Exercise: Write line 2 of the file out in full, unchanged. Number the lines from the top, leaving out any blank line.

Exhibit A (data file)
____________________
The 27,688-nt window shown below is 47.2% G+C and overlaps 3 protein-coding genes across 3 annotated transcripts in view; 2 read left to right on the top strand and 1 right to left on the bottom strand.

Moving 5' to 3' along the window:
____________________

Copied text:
Moving 5' to 3' along the window: